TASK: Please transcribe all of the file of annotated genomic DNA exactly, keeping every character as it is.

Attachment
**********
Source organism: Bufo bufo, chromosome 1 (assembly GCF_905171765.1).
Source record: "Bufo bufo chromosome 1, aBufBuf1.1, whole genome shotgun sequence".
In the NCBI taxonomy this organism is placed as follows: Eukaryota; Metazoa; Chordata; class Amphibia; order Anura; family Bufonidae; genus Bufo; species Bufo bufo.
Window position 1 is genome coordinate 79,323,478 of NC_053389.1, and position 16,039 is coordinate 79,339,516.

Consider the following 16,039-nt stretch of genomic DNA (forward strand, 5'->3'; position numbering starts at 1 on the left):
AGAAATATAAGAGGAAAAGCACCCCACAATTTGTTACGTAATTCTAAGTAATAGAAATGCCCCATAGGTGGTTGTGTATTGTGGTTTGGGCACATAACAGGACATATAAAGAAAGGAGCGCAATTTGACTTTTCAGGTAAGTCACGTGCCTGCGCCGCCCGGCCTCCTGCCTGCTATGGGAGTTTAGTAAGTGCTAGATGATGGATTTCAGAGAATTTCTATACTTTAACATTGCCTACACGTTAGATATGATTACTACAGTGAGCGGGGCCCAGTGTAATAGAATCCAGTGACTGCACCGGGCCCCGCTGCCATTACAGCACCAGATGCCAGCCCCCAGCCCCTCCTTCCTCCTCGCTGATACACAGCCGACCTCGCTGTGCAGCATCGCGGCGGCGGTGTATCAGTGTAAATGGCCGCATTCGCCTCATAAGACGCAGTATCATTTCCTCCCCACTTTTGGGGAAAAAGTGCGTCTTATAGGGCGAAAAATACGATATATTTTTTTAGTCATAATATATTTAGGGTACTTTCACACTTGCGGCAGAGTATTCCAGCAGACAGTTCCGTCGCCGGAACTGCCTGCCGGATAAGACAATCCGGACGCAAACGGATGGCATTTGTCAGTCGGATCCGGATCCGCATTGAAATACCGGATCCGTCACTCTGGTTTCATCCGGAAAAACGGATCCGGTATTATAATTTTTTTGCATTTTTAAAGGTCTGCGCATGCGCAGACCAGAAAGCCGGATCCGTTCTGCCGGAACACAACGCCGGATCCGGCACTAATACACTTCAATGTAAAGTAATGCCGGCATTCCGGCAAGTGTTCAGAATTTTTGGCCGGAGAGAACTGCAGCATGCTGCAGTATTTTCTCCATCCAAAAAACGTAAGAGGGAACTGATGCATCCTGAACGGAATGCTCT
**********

Source organism: Bufo bufo, chromosome 1 (assembly GCF_905171765.1).
Source record: "Bufo bufo chromosome 1, aBufBuf1.1, whole genome shotgun sequence".
In the NCBI taxonomy this organism is placed as follows: Eukaryota; Metazoa; Chordata; class Amphibia; order Anura; family Bufonidae; genus Bufo; species Bufo bufo.
Window position 1 is genome coordinate 79,323,478 of NC_053389.1, and position 16,039 is coordinate 79,339,516.

Consider the following 16,039-nt stretch of genomic DNA (forward strand, 5'->3'; position numbering starts at 1 on the left):
AGAAATATAAGAGGAAAAGCACCCCACAATTTGTTACGTAATTCTAAGTAATAGAAATGCCCCATAGGTGGTTGTGTATTGTGGTTTGGGCACATAACAGGACATATAAAGAAAGGAGCGCAATTTGACTTTTCAGGTAAGTCACGTGCCTGCGCCGCCCGGCCTCCTGCCTGCTATGGGAGTTTAGTAAGTGCTAGATGATGGATTTCAGAGAATTTCTATACTTTAACATTGCCTACACGTTAGATATGATTACTACAGTGAGCGGGGCCCAGTGTAATAGAATCCAGTGACTGCACCGGGCCCCGCTGCCATTACAGCACCAGATGCCAGCCCCCAGCCCCTCCTTCCTCCTCGCTGATACACAGCCGACCTCGCTGTGCAGCATCGCGGCGGCGGTGTATCAGTGTAAATGGCCGCATTCGCCTCATAAGACGCAGTATCATTTCCTCCCCACTTTTGGGGAAAAAGTGCGTCTTATAGGGCGAAAAATACGATATATTTTTTTAGTCATAATATATTTAGGGTACTTTCACACTTGCGGCAGAGTATTCCAGCAGACAGTTCCGTCGCCGGAACTGCCTGCCGGATAAGACAATCCGGACGCAAACGGATGGCATTTGTCAGTCGGATCCGGATCCGCATTGAAATACCGGATCCGTCACTCTGGTTTCATCCGGAAAAACGGATCCGGTATTATAATTTTTTTGCATTTTTAAAGGTCTGCGCATGCGCAGACCAGAAAGCCGGATCCGTTCTGCCGGAACACAACGCCGGATCCGGCACTAATACACTTCAATGTAAAGTAATGCCGGCATTCCGGCAAGTGTTCAGAATTTTTGGCCGGAGAGAACTGCAGCATGCTGCAGTATTTTCTCCATCCAAAAAACGTAAGAGGGAACTGATGCATCCTGAACGGAATGCTCT